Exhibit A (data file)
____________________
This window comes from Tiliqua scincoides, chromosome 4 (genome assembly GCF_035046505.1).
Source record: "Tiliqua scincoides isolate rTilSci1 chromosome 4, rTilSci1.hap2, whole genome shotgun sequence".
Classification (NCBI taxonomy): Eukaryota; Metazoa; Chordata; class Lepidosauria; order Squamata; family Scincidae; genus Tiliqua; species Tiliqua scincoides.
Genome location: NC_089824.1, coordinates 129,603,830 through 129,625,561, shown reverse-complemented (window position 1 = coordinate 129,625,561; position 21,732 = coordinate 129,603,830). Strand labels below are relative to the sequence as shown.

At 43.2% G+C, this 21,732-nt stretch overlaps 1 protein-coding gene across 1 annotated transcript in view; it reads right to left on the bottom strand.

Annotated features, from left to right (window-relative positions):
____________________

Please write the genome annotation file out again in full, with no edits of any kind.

This window comes from Tiliqua scincoides, chromosome 4 (genome assembly GCF_035046505.1).
Source record: "Tiliqua scincoides isolate rTilSci1 chromosome 4, rTilSci1.hap2, whole genome shotgun sequence".
Classification (NCBI taxonomy): Eukaryota; Metazoa; Chordata; class Lepidosauria; order Squamata; family Scincidae; genus Tiliqua; species Tiliqua scincoides.
Genome location: NC_089824.1, coordinates 129,603,830 through 129,625,561, shown reverse-complemented (window position 1 = coordinate 129,625,561; position 21,732 = coordinate 129,603,830). Strand labels below are relative to the sequence as shown.

At 43.2% G+C, this 21,732-nt stretch overlaps 1 protein-coding gene across 1 annotated transcript in view; it reads right to left on the bottom strand.

Annotated features, from left to right (window-relative positions):